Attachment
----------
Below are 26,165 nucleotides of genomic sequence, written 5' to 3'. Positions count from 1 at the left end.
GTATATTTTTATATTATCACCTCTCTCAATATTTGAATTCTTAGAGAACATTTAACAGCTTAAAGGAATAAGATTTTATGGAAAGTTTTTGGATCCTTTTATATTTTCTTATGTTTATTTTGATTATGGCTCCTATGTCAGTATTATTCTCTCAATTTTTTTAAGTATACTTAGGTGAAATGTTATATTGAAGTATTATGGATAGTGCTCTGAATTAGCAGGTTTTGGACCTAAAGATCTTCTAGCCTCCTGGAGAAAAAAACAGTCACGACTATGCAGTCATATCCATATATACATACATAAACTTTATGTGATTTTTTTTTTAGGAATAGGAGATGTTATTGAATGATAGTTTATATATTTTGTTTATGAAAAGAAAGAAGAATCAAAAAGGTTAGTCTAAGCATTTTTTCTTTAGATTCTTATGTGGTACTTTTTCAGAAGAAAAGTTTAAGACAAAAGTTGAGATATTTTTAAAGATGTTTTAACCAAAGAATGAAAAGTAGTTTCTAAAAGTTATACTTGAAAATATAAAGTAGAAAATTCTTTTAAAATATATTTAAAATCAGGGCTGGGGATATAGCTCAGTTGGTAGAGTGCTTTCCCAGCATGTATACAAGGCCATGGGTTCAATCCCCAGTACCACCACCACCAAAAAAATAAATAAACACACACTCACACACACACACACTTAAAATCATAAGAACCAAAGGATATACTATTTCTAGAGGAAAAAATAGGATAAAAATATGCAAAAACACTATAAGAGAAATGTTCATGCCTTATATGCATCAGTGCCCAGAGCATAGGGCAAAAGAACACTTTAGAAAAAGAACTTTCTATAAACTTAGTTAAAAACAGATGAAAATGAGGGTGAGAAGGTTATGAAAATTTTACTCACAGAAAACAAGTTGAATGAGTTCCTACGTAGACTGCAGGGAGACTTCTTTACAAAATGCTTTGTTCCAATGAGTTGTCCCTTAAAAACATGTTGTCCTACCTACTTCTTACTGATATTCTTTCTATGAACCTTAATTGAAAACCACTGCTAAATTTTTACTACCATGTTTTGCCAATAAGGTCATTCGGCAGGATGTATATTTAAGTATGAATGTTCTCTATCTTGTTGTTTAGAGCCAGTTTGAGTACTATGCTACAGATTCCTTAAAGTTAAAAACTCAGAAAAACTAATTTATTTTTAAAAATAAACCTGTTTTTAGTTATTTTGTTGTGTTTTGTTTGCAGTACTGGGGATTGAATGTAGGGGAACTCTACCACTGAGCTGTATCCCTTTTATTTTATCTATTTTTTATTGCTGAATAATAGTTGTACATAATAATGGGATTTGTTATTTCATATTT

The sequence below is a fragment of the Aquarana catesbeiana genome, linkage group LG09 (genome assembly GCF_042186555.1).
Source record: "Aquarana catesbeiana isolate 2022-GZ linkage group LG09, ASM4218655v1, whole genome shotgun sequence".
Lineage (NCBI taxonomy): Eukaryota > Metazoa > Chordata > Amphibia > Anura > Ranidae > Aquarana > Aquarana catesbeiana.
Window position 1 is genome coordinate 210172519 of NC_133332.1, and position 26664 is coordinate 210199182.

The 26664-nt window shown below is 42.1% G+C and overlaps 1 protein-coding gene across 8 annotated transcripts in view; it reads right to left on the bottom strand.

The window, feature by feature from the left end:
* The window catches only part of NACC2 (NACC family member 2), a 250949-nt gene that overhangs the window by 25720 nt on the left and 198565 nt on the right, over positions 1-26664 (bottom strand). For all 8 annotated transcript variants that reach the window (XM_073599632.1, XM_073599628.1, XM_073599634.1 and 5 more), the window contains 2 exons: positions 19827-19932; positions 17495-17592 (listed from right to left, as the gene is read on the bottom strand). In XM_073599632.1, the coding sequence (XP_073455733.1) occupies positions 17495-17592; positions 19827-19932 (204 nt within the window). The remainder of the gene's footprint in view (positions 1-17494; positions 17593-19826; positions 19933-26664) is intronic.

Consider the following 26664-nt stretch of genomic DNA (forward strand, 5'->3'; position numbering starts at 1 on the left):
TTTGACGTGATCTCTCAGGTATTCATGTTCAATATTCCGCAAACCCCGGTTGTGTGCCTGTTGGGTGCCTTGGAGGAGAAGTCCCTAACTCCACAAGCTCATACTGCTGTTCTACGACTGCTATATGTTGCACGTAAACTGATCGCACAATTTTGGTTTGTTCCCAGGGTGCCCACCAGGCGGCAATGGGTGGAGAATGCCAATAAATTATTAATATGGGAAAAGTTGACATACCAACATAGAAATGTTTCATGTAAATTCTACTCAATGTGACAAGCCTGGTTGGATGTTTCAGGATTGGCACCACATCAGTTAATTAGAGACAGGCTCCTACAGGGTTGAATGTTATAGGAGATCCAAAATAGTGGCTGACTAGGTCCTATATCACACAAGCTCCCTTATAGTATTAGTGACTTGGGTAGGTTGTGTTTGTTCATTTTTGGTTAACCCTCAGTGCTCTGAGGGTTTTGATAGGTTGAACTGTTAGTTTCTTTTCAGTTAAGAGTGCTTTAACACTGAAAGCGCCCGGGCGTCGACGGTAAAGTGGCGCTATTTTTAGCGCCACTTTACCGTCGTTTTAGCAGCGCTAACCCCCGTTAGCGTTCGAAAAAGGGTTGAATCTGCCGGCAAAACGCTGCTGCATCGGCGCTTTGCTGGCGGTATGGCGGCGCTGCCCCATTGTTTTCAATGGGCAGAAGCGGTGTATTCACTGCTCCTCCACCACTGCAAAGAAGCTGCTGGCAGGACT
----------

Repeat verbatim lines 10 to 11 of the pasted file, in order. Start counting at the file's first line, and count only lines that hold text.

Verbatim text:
Consider the following 26664-nt stretch of genomic DNA (forward strand, 5'->3'; position numbering starts at 1 on the left):
TTTGACGTGATCTCTCAGGTATTCATGTTCAATATTCCGCAAACCCCGGTTGTGTGCCTGTTGGGTGCCTTGGAGGAGAAGTCCCTAACTCCACAAGCTCATACTGCTGTTCTACGACTGCTATATGTTGCACGTAAACTGATCGCACAATTTTGGTTTGTTCCCAGGGTGCCCACCAGGCGGCAATGGGTGGAGAATGCCAATAAATTATTAATATGGGAAAAGTTGACATACCAACATAGAAATGTTTCATGTAAATTCTACTCAATGTGACAAGCCTGGTTGGATGTTTCAGGATTGGCACCACATCAGTTAATTAGAGACAGGCTCCTACAGGGTTGAATGTTATAGGAGATCCAAAATAGTGGCTGACTAGGTCCTATATCACACAAGCTCCCTTATAGTATTAGTGACTTGGGTAGGTTGTGTTTGTTCATTTTTGGTTAACCCTCAGTGCTCTGAGGGTTTTGATAGGTTGAACTGTTAGTTTCTTTTCAGTTAAGAGTGCTTTAACACTGAAAGCGCCCGGGCGTCGACGGTAAAGTGGCGCTATTTTTAGCGCCACTTTACCGTCGTTTTAGCAGCGCTAACCCCCGTTAGCGTTCGAAAAAGGGTTGAATCTGCCGGCAAAACGCTGCTGCATCGGCGCTTTGCTGGCGGTATGGCGGCGCTGCCCCATTGTTTTCAATGGGCAGAAGCGGTGTATTCACTGCTCCTCCACCACTGCAAAGAAGCTGCTGGCAGGACT